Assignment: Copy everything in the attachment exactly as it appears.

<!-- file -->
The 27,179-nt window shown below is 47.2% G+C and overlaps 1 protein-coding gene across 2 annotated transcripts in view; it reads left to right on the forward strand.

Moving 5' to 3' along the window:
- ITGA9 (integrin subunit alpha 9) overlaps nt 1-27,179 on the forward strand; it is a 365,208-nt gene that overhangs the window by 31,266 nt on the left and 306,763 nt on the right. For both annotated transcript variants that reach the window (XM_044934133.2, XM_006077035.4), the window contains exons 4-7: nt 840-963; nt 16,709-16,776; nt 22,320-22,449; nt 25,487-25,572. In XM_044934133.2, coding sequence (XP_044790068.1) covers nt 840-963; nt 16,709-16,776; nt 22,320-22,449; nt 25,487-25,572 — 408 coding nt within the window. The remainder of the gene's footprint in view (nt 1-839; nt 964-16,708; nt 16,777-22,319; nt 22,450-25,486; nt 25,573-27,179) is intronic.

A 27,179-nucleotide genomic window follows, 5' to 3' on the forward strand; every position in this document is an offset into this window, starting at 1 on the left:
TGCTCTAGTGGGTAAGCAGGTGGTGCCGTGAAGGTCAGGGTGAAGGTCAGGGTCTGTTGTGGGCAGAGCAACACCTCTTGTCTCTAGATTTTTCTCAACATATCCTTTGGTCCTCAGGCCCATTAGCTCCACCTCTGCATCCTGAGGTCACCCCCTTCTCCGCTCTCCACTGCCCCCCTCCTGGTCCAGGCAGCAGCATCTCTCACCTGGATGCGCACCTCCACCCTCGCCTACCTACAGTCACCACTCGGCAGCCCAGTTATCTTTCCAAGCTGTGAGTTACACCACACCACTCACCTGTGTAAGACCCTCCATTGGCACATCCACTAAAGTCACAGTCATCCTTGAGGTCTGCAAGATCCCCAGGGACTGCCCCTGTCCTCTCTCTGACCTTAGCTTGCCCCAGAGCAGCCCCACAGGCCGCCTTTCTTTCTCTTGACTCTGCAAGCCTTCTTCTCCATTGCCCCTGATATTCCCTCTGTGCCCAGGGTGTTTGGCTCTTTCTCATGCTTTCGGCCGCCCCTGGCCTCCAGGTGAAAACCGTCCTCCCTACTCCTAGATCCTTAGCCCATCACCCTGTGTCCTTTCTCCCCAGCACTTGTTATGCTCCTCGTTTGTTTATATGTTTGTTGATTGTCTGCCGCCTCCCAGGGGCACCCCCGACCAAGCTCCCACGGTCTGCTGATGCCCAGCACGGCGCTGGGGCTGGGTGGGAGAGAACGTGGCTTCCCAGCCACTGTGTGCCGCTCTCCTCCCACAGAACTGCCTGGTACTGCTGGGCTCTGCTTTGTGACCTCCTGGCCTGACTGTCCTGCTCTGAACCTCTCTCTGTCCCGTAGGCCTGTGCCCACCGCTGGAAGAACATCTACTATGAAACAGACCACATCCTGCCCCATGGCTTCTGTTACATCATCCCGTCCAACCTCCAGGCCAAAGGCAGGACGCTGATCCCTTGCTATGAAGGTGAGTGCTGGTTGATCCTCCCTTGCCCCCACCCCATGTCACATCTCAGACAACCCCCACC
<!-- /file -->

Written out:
The 27,179-nt window shown below is 47.2% G+C and overlaps 1 protein-coding gene across 2 annotated transcripts in view; it reads left to right on the forward strand.

Moving 5' to 3' along the window:
- ITGA9 (integrin subunit alpha 9) overlaps nt 1-27,179 on the forward strand; it is a 365,208-nt gene that overhangs the window by 31,266 nt on the left and 306,763 nt on the right. For both annotated transcript variants that reach the window (XM_044934133.2, XM_006077035.4), the window contains exons 4-7: nt 840-963; nt 16,709-16,776; nt 22,320-22,449; nt 25,487-25,572. In XM_044934133.2, coding sequence (XP_044790068.1) covers nt 840-963; nt 16,709-16,776; nt 22,320-22,449; nt 25,487-25,572 — 408 coding nt within the window. The remainder of the gene's footprint in view (nt 1-839; nt 964-16,708; nt 16,777-22,319; nt 22,450-25,486; nt 25,573-27,179) is intronic.

A 27,179-nucleotide genomic window follows, 5' to 3' on the forward strand; every position in this document is an offset into this window, starting at 1 on the left:
TGCTCTAGTGGGTAAGCAGGTGGTGCCGTGAAGGTCAGGGTGAAGGTCAGGGTCTGTTGTGGGCAGAGCAACACCTCTTGTCTCTAGATTTTTCTCAACATATCCTTTGGTCCTCAGGCCCATTAGCTCCACCTCTGCATCCTGAGGTCACCCCCTTCTCCGCTCTCCACTGCCCCCCTCCTGGTCCAGGCAGCAGCATCTCTCACCTGGATGCGCACCTCCACCCTCGCCTACCTACAGTCACCACTCGGCAGCCCAGTTATCTTTCCAAGCTGTGAGTTACACCACACCACTCACCTGTGTAAGACCCTCCATTGGCACATCCACTAAAGTCACAGTCATCCTTGAGGTCTGCAAGATCCCCAGGGACTGCCCCTGTCCTCTCTCTGACCTTAGCTTGCCCCAGAGCAGCCCCACAGGCCGCCTTTCTTTCTCTTGACTCTGCAAGCCTTCTTCTCCATTGCCCCTGATATTCCCTCTGTGCCCAGGGTGTTTGGCTCTTTCTCATGCTTTCGGCCGCCCCTGGCCTCCAGGTGAAAACCGTCCTCCCTACTCCTAGATCCTTAGCCCATCACCCTGTGTCCTTTCTCCCCAGCACTTGTTATGCTCCTCGTTTGTTTATATGTTTGTTGATTGTCTGCCGCCTCCCAGGGGCACCCCCGACCAAGCTCCCACGGTCTGCTGATGCCCAGCACGGCGCTGGGGCTGGGTGGGAGAGAACGTGGCTTCCCAGCCACTGTGTGCCGCTCTCCTCCCACAGAACTGCCTGGTACTGCTGGGCTCTGCTTTGTGACCTCCTGGCCTGACTGTCCTGCTCTGAACCTCTCTCTGTCCCGTAGGCCTGTGCCCACCGCTGGAAGAACATCTACTATGAAACAGACCACATCCTGCCCCATGGCTTCTGTTACATCATCCCGTCCAACCTCCAGGCCAAAGGCAGGACGCTGATCCCTTGCTATGAAGGTGAGTGCTGGTTGATCCTCCCTTGCCCCCACCCCATGTCACATCTCAGACAACCCCCACC